Bogota (Colombia)

According to SIMPLYYELLOWPAGES, the capital of the country – Santa Fe de Bogota, or in short – Bogota, is located in the very center of Colombia within the Eastern Cordillera at an altitude of 2574 m. The city was founded by the Spaniards in 1538, at the place where the Muisca Indians have lived since ancient times. The name of the city was given by the Indian fortress Bakata located here. The Spaniards proclaimed Bogotá the capital of the conquered lands. Since then and to this day, this city has been the capital of the state.

The central part of Bogota has retained colonial features: it is entangled in a network of narrow streets lined with buildings from the 17th-19th centuries. The main square of the Old City is Plaza Bolivar, on which in 1842 a monument was erected to the first President of Colombia – Simon Bolivar. Also on the square is an old Cathedral. Its construction lasted from 1572 to 1610. In the vicinity of the square are the Presidential Palace, where the ceremony of changing the guard of honor is held daily, the Palace of Justice and numerous churches: Santa Clara (17-18 centuries), La Concepción (18 century), San Ignacio (16 century), La Tercera (18th-19th centuries), La Candelaria and San Diego.

Adjacent to the central area of Bogotá is the ancient La Candelaria district, the main attraction of which is the world-famous Museum of Gold. The museum is located on 3 floors and contains the world’s largest collection of pre-Columbian items made by Indians (over 36,000 exhibits in total). Gold was considered by the Indians to be a sacred metal, concentrating the energy of the Sun, which is why objects made of gold were not material value and were widely used for ritual purposes, as well as in the household. The Museum of Gold exhibits jewels found at the bottom of Lake Guatavita, where, according to legend, the land of gold – Eldorado, nuggets, including the famous Colombian emeralds, gold bars, coins, jewelry and archaeological finds. Here you can see the legendary “Golden Raft”, which dates back to 1200-1500 BC. It was discovered in 1856. The raft is 20 cm long, 10 cm wide and 10 cm high, in the center of the raft is the figure of the leader of the Muisca empire, which is surrounded by 12 smaller figures. This composition is an illustration of the Muisca’s main ritual ritual, which they performed on Lake Guatavita: each new leader went on a raft to the center of the lake and threw gold jewelry into its waters to appease the gods. In the La Candelaria area, the Church of San Francisco (16th century), the Church of Del Carmen, the Theater Colon (1892), the Museum of Urban Development, the Military Museum and numerous old mansions. Mount Montserrate rises above La Candelaria with a height of 3152 m, to the top of which you can climb by funicular. From the mountain there is a beautiful view of the city. Also at the top of the mountain stands the 17th-century monastery of San Vincente. There are dozens of museums in the Colombian capital. The oldest museum of the city is interesting – the National Museum of Colombia (1823), which contains about 20,000 exhibits on the history of the country, the Museum of Colonial Art, the Museum of Modern Colombian Art, the Archaeological Museum and the Simon Bolivar House Museum. In addition to museums, Bogota boasts its many parks. In the El Salitre area is the vast Central Park named after Simón Bolivar, which is the largest urban park in the world. It consists of five small parks: Simon Bolivar, El Salitre, Los Novios, Unidat Deportiva El Salitre and Jardin Botanico José Celestino Mutis. The park has walking and cycling paths. It is worth noting that Bogota has the most extensive network of cycle paths compared to other cities in Latin America. Cycling is a favorite pastime of locals and tourists. In the park, it is worth visiting the Botanical Gardens of Jardin-Botanico-Jose-Celestino-Mutis, where about 800 species of Colombian plants and many species of exotic plants from other countries are represented. In addition, in the Central Park there is an Aqua Park with numerous water activities, covering an area of 14,000 square meters. The business districts of Bogota , Avenida Chile (Calle 72), Carrera 15 and La Zona Rosa are known for their shopping malls, restaurants, bars and discos.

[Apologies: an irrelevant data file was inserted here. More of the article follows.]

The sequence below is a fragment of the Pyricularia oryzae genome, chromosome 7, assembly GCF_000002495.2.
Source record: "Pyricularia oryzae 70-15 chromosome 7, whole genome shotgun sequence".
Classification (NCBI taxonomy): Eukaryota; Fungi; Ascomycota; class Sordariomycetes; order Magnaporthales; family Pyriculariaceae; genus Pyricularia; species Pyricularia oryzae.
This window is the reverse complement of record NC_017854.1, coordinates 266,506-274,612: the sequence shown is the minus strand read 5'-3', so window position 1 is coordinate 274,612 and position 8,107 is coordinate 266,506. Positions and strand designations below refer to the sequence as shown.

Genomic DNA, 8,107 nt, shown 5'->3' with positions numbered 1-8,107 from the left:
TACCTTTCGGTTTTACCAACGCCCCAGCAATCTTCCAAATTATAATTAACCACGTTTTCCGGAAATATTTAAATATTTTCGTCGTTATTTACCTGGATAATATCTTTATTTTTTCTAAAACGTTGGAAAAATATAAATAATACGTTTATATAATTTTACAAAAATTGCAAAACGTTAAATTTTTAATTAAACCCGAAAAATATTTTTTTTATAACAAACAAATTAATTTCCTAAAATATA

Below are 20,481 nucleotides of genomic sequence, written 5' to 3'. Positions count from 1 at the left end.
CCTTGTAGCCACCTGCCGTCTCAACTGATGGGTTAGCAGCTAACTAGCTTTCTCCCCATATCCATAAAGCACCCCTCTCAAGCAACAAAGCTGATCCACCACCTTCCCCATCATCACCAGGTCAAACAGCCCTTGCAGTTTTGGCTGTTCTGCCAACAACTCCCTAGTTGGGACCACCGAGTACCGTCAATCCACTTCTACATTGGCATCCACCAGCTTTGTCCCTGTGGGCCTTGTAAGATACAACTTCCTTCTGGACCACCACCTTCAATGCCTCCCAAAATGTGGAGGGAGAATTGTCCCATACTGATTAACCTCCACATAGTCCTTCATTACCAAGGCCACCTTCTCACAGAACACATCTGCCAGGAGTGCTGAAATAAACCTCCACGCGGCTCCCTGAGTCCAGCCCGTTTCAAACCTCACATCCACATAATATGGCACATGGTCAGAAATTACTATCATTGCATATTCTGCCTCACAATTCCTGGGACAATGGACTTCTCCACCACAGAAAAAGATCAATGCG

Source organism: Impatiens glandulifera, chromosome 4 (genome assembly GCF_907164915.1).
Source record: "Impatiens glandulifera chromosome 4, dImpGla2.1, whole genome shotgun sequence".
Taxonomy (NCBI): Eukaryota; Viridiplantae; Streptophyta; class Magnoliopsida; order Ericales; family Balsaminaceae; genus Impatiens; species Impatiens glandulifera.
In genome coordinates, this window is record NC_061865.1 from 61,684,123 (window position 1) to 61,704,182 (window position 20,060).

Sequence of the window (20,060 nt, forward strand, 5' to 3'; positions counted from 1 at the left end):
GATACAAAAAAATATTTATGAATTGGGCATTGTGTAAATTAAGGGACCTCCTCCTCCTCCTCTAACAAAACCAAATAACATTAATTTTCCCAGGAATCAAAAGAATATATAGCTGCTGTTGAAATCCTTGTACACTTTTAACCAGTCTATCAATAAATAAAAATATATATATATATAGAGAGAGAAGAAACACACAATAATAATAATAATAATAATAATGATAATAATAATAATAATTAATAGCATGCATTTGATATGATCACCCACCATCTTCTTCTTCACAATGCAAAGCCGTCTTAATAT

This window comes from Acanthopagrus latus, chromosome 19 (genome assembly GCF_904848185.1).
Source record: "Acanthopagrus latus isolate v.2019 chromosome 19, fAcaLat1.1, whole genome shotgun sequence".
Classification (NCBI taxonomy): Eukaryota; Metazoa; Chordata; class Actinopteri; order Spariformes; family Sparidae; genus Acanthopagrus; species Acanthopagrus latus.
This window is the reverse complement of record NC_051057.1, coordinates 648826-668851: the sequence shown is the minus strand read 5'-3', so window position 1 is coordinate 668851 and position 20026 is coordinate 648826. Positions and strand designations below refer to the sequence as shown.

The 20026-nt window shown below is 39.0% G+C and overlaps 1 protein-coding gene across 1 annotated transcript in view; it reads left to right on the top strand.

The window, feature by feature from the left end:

You can see the main sights of the Colombian capital by going to travel by city sightseeing train. Its route covers not only metropolitan areas, but also the outskirts of the city. The final destination is located 50 km from Bogota in a small town called Zipaquira. Here is the famous Salt Cathedral, which was completely carved into the salt mountain in 1600 at an altitude of 2652 m. The height of its vaults reaches 23 m. The walls of the cathedral are covered with salt crystals, which, reflecting the backlight, create a bewitching play of light.